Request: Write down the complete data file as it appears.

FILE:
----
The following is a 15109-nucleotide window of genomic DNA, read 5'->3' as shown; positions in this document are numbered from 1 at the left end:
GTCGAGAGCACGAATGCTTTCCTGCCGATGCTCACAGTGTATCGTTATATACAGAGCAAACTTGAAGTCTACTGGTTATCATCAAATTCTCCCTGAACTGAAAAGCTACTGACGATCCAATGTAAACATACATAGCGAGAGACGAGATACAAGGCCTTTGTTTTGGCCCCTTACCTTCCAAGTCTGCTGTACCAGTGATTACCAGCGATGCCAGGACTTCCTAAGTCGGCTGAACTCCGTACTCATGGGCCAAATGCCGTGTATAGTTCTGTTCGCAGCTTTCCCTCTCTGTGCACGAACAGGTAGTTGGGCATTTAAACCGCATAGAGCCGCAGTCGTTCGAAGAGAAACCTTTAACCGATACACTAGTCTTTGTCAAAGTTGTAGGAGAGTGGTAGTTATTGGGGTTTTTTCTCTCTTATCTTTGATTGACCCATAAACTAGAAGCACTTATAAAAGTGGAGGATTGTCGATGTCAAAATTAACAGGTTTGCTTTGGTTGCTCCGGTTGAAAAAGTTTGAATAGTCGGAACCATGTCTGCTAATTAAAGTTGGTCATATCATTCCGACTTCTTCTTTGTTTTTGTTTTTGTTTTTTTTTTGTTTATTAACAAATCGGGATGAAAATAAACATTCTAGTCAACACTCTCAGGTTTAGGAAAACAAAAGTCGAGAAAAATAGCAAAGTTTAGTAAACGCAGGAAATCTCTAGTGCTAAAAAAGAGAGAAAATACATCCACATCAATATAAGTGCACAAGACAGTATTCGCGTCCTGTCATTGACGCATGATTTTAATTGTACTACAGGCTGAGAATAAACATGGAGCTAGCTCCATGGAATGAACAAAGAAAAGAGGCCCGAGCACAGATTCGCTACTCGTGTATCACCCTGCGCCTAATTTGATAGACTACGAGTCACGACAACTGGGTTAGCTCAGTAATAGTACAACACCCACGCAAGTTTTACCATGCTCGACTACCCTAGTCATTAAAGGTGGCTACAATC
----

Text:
The following is a 15109-nucleotide window of genomic DNA, read 5'->3' as shown; positions in this document are numbered from 1 at the left end:
GTCGAGAGCACGAATGCTTTCCTGCCGATGCTCACAGTGTATCGTTATATACAGAGCAAACTTGAAGTCTACTGGTTATCATCAAATTCTCCCTGAACTGAAAAGCTACTGACGATCCAATGTAAACATACATAGCGAGAGACGAGATACAAGGCCTTTGTTTTGGCCCCTTACCTTCCAAGTCTGCTGTACCAGTGATTACCAGCGATGCCAGGACTTCCTAAGTCGGCTGAACTCCGTACTCATGGGCCAAATGCCGTGTATAGTTCTGTTCGCAGCTTTCCCTCTCTGTGCACGAACAGGTAGTTGGGCATTTAAACCGCATAGAGCCGCAGTCGTTCGAAGAGAAACCTTTAACCGATACACTAGTCTTTGTCAAAGTTGTAGGAGAGTGGTAGTTATTGGGGTTTTTTCTCTCTTATCTTTGATTGACCCATAAACTAGAAGCACTTATAAAAGTGGAGGATTGTCGATGTCAAAATTAACAGGTTTGCTTTGGTTGCTCCGGTTGAAAAAGTTTGAATAGTCGGAACCATGTCTGCTAATTAAAGTTGGTCATATCATTCCGACTTCTTCTTTGTTTTTGTTTTTGTTTTTTTTTTGTTTATTAACAAATCGGGATGAAAATAAACATTCTAGTCAACACTCTCAGGTTTAGGAAAACAAAAGTCGAGAAAAATAGCAAAGTTTAGTAAACGCAGGAAATCTCTAGTGCTAAAAAAGAGAGAAAATACATCCACATCAATATAAGTGCACAAGACAGTATTCGCGTCCTGTCATTGACGCATGATTTTAATTGTACTACAGGCTGAGAATAAACATGGAGCTAGCTCCATGGAATGAACAAAGAAAAGAGGCCCGAGCACAGATTCGCTACTCGTGTATCACCCTGCGCCTAATTTGATAGACTACGAGTCACGACAACTGGGTTAGCTCAGTAATAGTACAACACCCACGCAAGTTTTACCATGCTCGACTACCCTAGTCATTAAAGGTGGCTACAATC